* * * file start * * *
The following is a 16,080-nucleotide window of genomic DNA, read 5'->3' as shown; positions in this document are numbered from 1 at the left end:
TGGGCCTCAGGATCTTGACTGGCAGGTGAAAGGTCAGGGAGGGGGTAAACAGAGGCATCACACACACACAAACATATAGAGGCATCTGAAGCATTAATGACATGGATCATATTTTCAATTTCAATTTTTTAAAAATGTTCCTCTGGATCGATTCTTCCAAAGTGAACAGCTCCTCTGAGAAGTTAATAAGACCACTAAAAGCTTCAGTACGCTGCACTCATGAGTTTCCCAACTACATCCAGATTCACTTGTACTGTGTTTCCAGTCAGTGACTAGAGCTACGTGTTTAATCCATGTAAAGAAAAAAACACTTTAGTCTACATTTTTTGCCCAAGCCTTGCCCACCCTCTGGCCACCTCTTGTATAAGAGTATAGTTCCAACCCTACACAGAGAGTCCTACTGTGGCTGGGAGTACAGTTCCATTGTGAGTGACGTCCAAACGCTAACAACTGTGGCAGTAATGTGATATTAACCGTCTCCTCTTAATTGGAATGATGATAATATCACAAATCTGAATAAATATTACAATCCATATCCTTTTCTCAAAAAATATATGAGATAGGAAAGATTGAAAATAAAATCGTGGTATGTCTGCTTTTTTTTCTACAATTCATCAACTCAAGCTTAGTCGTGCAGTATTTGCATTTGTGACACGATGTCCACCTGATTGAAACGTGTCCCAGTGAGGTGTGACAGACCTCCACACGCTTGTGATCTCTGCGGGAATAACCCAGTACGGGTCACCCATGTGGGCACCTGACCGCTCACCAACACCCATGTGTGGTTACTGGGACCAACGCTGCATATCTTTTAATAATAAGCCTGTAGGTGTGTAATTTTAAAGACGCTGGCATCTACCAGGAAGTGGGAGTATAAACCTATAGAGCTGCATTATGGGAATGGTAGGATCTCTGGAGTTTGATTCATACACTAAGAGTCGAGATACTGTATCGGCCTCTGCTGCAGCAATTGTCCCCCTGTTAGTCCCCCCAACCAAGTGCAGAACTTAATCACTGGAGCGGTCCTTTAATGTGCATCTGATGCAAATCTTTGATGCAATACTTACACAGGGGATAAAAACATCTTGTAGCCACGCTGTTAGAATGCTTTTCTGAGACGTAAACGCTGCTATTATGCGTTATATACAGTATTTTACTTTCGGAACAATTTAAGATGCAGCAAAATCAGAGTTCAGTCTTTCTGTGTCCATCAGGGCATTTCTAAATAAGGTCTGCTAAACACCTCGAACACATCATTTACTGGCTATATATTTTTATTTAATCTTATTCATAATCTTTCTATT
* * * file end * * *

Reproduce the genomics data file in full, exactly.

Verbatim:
The following is a 16,080-nucleotide window of genomic DNA, read 5'->3' as shown; positions in this document are numbered from 1 at the left end:
TGGGCCTCAGGATCTTGACTGGCAGGTGAAAGGTCAGGGAGGGGGTAAACAGAGGCATCACACACACACAAACATATAGAGGCATCTGAAGCATTAATGACATGGATCATATTTTCAATTTCAATTTTTTAAAAATGTTCCTCTGGATCGATTCTTCCAAAGTGAACAGCTCCTCTGAGAAGTTAATAAGACCACTAAAAGCTTCAGTACGCTGCACTCATGAGTTTCCCAACTACATCCAGATTCACTTGTACTGTGTTTCCAGTCAGTGACTAGAGCTACGTGTTTAATCCATGTAAAGAAAAAAACACTTTAGTCTACATTTTTTGCCCAAGCCTTGCCCACCCTCTGGCCACCTCTTGTATAAGAGTATAGTTCCAACCCTACACAGAGAGTCCTACTGTGGCTGGGAGTACAGTTCCATTGTGAGTGACGTCCAAACGCTAACAACTGTGGCAGTAATGTGATATTAACCGTCTCCTCTTAATTGGAATGATGATAATATCACAAATCTGAATAAATATTACAATCCATATCCTTTTCTCAAAAAATATATGAGATAGGAAAGATTGAAAATAAAATCGTGGTATGTCTGCTTTTTTTTCTACAATTCATCAACTCAAGCTTAGTCGTGCAGTATTTGCATTTGTGACACGATGTCCACCTGATTGAAACGTGTCCCAGTGAGGTGTGACAGACCTCCACACGCTTGTGATCTCTGCGGGAATAACCCAGTACGGGTCACCCATGTGGGCACCTGACCGCTCACCAACACCCATGTGTGGTTACTGGGACCAACGCTGCATATCTTTTAATAATAAGCCTGTAGGTGTGTAATTTTAAAGACGCTGGCATCTACCAGGAAGTGGGAGTATAAACCTATAGAGCTGCATTATGGGAATGGTAGGATCTCTGGAGTTTGATTCATACACTAAGAGTCGAGATACTGTATCGGCCTCTGCTGCAGCAATTGTCCCCCTGTTAGTCCCCCCAACCAAGTGCAGAACTTAATCACTGGAGCGGTCCTTTAATGTGCATCTGATGCAAATCTTTGATGCAATACTTACACAGGGGATAAAAACATCTTGTAGCCACGCTGTTAGAATGCTTTTCTGAGACGTAAACGCTGCTATTATGCGTTATATACAGTATTTTACTTTCGGAACAATTTAAGATGCAGCAAAATCAGAGTTCAGTCTTTCTGTGTCCATCAGGGCATTTCTAAATAAGGTCTGCTAAACACCTCGAACACATCATTTACTGGCTATATATTTTTATTTAATCTTATTCATAATCTTTCTATT